Last Thursday, Feedback Labs hosted a LabStorm here in Washington, D.C. Ashoka’s Bob Spoer and Sadhana Chunduri joined to get fresh collective thinking on their own feedback-related idea: What if you could give feedback to your job interviewer?
On his LinkedIn website, Spoer—a veteran in recruiting talent for organizations— explains, “My recruiting vision is simple — be compassionate. I put myself in the shoes of the candidate and hiring manager. Provide value in every conversation, whether as a recruiter or career advisor. Offer the right information in the right context at the right time to help the candidate and hiring manager make the right decision.”
In his effort to be more compassionate to candidates, but also to help employers learn more about their candidates to get the right fit, Spoer and his team at Ashoka are piloting a new mobile application that allows candidates to provide feedback about their interview process.
According to Spoer and Chunduri, an interview shouldn’t just be an interview. It’s a partnership. While candidates are being reviewed, they should also be reviewing their employer.
It’s an interesting proposition and one that might help shift the traditional power dynamic to give the candidate more voice. Potentially, it could also help Ashoka learn about its hiring process; collecting candidate feedback and returning it to the HR team could help interviewers improve. The move to creating a partnership, instead of just an interview, might even help keep strong applicants—those who don’t make the final cut—in a pool for future consideration or for referral to other partner organizations that are hiring.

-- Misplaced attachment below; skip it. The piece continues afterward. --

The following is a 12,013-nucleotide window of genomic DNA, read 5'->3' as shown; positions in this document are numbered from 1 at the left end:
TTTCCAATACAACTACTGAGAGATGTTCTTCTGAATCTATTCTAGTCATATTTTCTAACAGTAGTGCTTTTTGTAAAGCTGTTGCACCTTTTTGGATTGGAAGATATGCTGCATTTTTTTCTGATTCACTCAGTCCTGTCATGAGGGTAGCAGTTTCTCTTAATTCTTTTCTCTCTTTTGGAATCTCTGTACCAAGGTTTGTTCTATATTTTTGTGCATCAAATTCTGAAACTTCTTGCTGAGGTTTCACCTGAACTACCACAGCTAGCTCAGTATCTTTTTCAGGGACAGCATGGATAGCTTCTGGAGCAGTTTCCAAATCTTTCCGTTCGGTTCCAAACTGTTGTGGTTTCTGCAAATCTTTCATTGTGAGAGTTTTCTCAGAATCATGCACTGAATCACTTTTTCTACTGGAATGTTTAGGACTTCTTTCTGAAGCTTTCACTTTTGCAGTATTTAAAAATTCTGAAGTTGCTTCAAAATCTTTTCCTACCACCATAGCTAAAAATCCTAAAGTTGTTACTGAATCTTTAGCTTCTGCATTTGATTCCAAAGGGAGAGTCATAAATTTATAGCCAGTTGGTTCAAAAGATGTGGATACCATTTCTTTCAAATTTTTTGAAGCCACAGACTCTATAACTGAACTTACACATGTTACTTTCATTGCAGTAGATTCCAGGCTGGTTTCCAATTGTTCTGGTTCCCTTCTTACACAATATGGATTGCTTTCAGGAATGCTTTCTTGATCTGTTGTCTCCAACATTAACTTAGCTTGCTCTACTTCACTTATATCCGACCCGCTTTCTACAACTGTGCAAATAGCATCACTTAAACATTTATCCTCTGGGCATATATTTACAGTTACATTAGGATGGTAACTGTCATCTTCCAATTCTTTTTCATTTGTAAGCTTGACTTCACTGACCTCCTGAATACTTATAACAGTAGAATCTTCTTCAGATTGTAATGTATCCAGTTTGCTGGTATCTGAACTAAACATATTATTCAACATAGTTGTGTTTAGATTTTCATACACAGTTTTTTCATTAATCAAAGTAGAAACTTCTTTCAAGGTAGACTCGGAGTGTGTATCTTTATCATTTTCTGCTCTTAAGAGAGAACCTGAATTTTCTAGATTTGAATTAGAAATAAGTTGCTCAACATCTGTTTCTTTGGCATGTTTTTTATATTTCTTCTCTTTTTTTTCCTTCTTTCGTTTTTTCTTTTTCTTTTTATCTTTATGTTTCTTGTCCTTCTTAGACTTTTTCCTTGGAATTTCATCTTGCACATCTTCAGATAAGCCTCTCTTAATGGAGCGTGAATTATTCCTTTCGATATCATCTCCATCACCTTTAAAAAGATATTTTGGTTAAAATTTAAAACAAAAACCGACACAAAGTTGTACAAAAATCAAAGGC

The LabStorm raised some interesting questions, principal among them being: beyond the question of just “what if I could give feedback?” there is the very real question of “would I?” If I were a candidate, would I want to use this kind of application? What value does this really provide me? Should I be concerned about anonymity and how this affects my candidacy? If yes, would I be as forthcoming in my feedback? What are ways for Ashoka to hedge this concern?
Moreover, is this application meant to provide more value to the hiring organization or to the candidate? How can it be improved to make sure that it does both simultaneously? And simply from a design perspective, are there ways for the application to un-bias responses?
We’re excited to follow and learn more about Ashoka’s development of this app. It has potential to change the interview process in some HR industry-shaking ways.
LabStorms are an opportunity to bring your feedback-related idea to a supportive and diverse group of people that care to help you make your idea great. If you’re interested in presenting your idea, please contact us at email@example.com!